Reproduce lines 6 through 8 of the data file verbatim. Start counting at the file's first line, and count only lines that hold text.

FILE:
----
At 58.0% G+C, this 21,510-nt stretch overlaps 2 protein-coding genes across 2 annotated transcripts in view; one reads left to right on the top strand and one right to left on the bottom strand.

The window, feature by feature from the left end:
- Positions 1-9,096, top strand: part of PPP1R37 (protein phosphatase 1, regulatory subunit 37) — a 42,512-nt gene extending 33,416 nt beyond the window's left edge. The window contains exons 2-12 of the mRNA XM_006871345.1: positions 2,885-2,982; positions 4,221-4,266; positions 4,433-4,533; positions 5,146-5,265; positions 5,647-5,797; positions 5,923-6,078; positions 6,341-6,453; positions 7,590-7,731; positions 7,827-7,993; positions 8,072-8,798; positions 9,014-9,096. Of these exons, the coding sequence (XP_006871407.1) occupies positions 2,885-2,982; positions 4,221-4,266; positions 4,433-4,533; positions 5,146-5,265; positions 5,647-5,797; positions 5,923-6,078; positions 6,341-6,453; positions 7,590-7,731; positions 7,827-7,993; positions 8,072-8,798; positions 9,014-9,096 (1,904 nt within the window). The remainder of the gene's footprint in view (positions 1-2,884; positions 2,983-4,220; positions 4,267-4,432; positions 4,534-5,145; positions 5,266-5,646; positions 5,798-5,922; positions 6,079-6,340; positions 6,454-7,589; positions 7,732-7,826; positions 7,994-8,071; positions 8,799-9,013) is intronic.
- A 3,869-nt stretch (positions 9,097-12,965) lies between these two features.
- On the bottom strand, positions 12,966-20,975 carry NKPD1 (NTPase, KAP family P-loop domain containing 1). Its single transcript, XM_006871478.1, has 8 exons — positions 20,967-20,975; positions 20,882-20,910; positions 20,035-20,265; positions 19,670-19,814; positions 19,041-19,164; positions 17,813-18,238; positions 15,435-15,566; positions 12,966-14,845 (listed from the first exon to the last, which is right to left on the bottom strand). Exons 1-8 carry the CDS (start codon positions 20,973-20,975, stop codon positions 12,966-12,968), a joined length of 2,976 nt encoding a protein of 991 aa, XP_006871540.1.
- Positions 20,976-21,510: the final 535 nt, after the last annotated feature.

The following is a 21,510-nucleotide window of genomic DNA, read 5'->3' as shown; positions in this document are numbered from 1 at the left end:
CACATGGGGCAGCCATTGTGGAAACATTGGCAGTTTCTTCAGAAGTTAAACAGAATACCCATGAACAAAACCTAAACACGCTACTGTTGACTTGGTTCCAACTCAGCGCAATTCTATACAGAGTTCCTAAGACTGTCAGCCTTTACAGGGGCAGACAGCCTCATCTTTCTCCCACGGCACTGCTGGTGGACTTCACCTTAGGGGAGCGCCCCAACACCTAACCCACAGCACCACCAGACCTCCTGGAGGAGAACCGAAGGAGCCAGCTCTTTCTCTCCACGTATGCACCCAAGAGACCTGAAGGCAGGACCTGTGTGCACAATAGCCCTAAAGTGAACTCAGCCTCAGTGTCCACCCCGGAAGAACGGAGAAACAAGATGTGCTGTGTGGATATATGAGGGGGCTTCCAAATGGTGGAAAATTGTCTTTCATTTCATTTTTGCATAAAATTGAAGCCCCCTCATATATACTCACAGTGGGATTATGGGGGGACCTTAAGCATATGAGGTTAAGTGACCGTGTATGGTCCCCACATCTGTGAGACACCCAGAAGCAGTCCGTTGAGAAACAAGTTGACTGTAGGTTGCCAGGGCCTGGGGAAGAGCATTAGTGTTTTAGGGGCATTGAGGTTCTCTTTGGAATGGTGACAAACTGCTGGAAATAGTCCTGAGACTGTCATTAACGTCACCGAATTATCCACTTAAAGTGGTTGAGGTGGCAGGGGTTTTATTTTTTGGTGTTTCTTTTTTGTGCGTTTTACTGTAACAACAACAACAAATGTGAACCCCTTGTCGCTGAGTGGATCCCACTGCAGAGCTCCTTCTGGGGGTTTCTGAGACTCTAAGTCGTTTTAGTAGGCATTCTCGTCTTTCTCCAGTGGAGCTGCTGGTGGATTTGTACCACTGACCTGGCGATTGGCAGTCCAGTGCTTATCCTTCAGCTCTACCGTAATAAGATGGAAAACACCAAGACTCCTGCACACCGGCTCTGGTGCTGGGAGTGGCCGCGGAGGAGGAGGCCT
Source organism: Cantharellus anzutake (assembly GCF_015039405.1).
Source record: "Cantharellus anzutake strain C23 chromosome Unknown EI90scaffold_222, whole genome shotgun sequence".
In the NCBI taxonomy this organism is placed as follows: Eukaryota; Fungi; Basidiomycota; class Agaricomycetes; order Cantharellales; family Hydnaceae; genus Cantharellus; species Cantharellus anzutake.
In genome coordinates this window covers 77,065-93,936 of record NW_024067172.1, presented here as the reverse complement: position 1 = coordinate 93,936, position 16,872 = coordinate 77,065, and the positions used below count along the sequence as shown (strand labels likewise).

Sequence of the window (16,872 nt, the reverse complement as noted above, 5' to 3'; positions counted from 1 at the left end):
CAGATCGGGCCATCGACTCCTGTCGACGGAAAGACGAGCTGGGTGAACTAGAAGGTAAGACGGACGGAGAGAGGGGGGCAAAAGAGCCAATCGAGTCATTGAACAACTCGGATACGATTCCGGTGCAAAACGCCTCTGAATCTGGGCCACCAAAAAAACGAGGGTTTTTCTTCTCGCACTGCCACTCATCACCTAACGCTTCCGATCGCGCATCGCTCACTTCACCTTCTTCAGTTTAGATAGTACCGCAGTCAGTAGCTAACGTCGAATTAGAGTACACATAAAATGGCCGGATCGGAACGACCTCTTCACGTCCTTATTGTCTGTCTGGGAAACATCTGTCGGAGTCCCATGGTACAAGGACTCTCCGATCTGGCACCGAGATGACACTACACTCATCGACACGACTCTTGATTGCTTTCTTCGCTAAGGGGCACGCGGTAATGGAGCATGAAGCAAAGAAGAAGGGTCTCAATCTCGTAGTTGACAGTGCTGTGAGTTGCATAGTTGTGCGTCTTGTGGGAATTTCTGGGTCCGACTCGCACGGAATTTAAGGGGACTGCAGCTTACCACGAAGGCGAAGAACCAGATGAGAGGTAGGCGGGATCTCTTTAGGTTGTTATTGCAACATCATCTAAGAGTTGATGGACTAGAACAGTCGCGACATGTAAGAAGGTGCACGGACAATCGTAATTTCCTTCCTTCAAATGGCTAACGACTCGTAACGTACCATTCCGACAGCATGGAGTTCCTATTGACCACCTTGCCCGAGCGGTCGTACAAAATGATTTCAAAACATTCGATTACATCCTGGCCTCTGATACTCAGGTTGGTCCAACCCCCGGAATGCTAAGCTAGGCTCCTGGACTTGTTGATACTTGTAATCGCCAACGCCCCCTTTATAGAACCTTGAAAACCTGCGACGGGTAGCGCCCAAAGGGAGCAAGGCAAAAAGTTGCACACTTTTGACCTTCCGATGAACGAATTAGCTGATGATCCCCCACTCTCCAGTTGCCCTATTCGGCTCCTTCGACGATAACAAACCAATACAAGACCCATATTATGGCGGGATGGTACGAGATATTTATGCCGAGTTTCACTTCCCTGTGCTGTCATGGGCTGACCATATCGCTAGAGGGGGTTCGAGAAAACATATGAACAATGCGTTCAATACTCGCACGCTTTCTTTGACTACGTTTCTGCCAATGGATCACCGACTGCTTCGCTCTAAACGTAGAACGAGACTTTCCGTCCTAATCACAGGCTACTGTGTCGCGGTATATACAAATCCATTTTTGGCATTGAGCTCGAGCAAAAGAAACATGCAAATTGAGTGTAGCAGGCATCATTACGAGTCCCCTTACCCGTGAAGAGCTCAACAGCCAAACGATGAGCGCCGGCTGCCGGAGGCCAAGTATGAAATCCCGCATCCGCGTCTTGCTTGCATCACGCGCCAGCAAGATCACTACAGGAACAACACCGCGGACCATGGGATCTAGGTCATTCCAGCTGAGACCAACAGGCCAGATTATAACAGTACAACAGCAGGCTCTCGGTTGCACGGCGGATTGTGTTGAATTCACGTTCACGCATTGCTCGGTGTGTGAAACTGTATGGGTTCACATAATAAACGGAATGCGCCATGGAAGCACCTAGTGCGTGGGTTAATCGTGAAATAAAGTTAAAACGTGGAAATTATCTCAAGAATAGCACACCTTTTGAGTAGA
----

- Positions 20,976-21,510: the final 535 nt, after the last annotated feature.

The following is a 21,510-nucleotide window of genomic DNA, read 5'->3' as shown; positions in this document are numbered from 1 at the left end:
CACATGGGGCAGCCATTGTGGAAACATTGGCAGTTTCTTCAGAAGTTAAACAGAATACCCATGAACAAAACCTAAACACGCTACTGTTGACTTGGTTCCAACTCAGCGCAATTCTATACAGAGTTCCTAAGACTGTCAGCCTTTACAGGGGCAGACAGCCTCATCTTTCTCCCACGGCACTGCTGGTGGACTTCACCTTAGGGGAGCGCCCCAACACCTAACCCACAGCACCACCAGACCTCCTGGAGGAGAACCGAAGGAGCCAGCTCTTTCTCTCCACGTATGCACCCAAGAGACCTGAAGGCAGGACCTGTGTGCACAATAGCCCTAAAGTGAACTCAGCCTCAGTGTCCACCCCGGAAGAACGGAGAAACAAGATGTGCTGTGTGGATATATGAGGGGGCTTCCAAATGGTGGAAAATTGTCTTTCATTTCATTTTTGCATAAAATTGAAGCCCCCTCATATATACTCACAGTGGGATTATGGGGGGACCTTAAGCATATGAGGTTAAGTGACCGTGTATGGTCCCCACATCTGTGAGACACCCAGAAGCAGTCCGTTGAGAAACAAGTTGACTGTAGGTTGCCAGGGCCTGGGGAAGAGCATTAGTGTTTTAGGGGCATTGAGGTTCTCTTTGGAATGGTGACAAACTGCTGGAAATAGTCCTGAGACTGTCATTAACGTCACCGAATTATCCACTTAAAGTGGTTGAGGTGGCAGGGGTTTTATTTTTTGGTGTTTCTTTTTTGTGCGTTTTACTGTAACAACAACAACAAATGTGAACCCCTTGTCGCTGAGTGGATCCCACTGCAGAGCTCCTTCTGGGGGTTTCTGAGACTCTAAGTCGTTTTAGTAGGCATTCTCGTCTTTCTCCAGTGGAGCTGCTGGTGGATTTGTACCACTGACCTGGCGATTGGCAGTCCAGTGCTTATCCTTCAGCTCTACCGTAATAAGATGGAAAACACCAAGACTCCTGCACACCGGCTCTGGTGCTGGGAGTGGCCGCGGAGGAGGAGGCCT